Following a deadly listeria outbreak in ice cream, the Justice Department is warning food companies that they could face criminal and civil penalties if they poison their customers.
“We have made a priority holding individuals and companies responsible when they fail to live up to their obligations that they have to protect the safety of the food that all of us eat,” Associate Attorney General Stuart Delery said in an interview with The Associated Press.
After years of relative inactivity, the administration has stepped up criminal enforcement on safety cases. In the most high-profile case, a federal court in Georgia last year found an executive for the Peanut Corporation of America guilty of conspiracy, obstruction of justice, wire fraud and other crimes after his company shipped out salmonella-tainted peanuts that sickened more than 700 and killed nine in 2008 and 2009.
Delery, the No. 3 official at the Justice Department, wouldn’t say whether the government plans to pursue charges against Texas-based Blue Bell Creameries, which recalled all its products and shut down production earlier this year after listeria in the company’s ice cream was linked to illnesses and three deaths. A Food and Drug Administration investigation found that Blue Bell knew that it had listeria in one of its plants for almost two years before the recall.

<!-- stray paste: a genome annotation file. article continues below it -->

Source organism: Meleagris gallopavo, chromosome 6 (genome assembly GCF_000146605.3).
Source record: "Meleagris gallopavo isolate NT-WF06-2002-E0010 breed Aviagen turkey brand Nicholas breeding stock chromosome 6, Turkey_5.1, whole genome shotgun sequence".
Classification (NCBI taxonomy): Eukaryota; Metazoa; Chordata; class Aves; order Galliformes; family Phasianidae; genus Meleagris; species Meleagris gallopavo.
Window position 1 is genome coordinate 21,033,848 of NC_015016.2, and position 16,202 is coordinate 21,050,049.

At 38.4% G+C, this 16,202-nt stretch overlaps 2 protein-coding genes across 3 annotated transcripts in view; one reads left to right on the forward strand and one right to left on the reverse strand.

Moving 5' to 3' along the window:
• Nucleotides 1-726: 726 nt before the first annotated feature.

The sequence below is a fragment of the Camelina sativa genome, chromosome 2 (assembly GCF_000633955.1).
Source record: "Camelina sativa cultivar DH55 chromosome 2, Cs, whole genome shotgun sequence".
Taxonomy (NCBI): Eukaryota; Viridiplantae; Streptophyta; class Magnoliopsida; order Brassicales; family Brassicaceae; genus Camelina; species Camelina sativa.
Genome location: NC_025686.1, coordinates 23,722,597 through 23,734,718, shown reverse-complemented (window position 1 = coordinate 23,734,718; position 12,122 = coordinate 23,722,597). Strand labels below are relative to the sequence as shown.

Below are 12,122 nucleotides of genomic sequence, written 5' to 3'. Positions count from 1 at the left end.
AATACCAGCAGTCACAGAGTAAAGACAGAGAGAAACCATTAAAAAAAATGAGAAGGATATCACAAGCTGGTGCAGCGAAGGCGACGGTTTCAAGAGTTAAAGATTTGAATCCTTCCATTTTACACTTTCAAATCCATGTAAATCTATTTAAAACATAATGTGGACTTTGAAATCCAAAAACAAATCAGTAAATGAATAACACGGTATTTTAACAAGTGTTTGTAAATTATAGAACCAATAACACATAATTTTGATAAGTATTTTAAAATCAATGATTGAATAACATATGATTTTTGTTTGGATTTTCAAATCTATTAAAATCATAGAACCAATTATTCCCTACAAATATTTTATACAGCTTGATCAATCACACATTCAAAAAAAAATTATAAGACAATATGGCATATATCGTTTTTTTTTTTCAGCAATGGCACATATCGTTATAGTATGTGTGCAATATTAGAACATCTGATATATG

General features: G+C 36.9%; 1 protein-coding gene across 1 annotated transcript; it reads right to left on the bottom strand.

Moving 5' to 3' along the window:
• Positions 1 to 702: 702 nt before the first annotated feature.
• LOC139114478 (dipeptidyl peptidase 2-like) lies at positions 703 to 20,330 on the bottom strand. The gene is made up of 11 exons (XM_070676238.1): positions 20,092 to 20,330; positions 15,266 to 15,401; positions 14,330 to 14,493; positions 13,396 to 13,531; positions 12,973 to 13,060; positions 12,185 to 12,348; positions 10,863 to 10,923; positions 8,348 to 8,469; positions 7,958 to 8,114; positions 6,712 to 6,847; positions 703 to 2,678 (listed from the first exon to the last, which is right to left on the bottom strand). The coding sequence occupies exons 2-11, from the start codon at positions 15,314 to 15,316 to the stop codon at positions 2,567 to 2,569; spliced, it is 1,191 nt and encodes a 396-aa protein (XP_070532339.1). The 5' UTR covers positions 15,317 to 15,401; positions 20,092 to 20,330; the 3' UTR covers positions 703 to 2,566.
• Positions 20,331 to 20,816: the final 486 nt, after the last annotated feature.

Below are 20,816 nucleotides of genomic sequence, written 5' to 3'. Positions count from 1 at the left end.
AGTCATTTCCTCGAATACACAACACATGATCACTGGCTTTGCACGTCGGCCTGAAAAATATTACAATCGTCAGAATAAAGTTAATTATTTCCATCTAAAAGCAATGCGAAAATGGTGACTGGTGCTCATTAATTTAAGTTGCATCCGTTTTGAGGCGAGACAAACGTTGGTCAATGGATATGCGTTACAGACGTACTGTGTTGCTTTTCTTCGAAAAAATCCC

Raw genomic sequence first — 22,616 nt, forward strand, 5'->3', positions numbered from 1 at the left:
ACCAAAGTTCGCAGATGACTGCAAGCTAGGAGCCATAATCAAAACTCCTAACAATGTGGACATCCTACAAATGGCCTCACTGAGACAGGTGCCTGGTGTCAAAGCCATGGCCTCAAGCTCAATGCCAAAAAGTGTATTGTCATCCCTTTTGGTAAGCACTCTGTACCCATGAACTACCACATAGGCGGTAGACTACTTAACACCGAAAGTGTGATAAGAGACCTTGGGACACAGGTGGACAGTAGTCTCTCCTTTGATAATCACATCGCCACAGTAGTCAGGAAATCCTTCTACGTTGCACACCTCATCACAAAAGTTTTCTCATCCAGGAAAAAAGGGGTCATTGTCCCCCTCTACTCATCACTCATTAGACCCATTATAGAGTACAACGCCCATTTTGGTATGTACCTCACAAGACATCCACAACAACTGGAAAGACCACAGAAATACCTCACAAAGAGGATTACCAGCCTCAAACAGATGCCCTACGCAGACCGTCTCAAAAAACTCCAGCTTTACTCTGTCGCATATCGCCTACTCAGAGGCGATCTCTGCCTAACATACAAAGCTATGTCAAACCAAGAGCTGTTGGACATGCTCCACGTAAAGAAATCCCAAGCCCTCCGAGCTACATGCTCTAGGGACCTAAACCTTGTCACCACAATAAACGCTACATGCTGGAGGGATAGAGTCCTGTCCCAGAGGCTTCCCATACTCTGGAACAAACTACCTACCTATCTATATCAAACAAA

Other recent actions prompted by the Justice Department during the Obama administration:
— A 2013 guilty plea from Colorado brothers who grew and sold listeria-tainted cantaloupe that killed more than 30 people in 2011.
— A 2014 plea deal, resulting in prison time and millions of dollars in fines, between the government and an Iowa egg company and its executives. An outbreak of salmonella linked to the eggs sickened almost 2,000 people in 2010.
— A May 2015 settlement with ConAgra Foods for $11.2 million after the company shipped Peter Pan peanut butter tainted with salmonella from a plant in Georgia, sickening more than 600 people in 2006. That sum includes the highest criminal fine in a U.S. food safety case.
Bill Marler, a food safety lawyer who has represented victims in many of those cases, says Justice’s recent activity is especially notable because in many of the cases, company executives didn’t know they were shipping out tainted food, but they were hit with criminal charges anyway.
“It’s been very much of a sea change,” Marler said. “Once you start down this road you have to decide whether you are going to do it all the time or selectively.”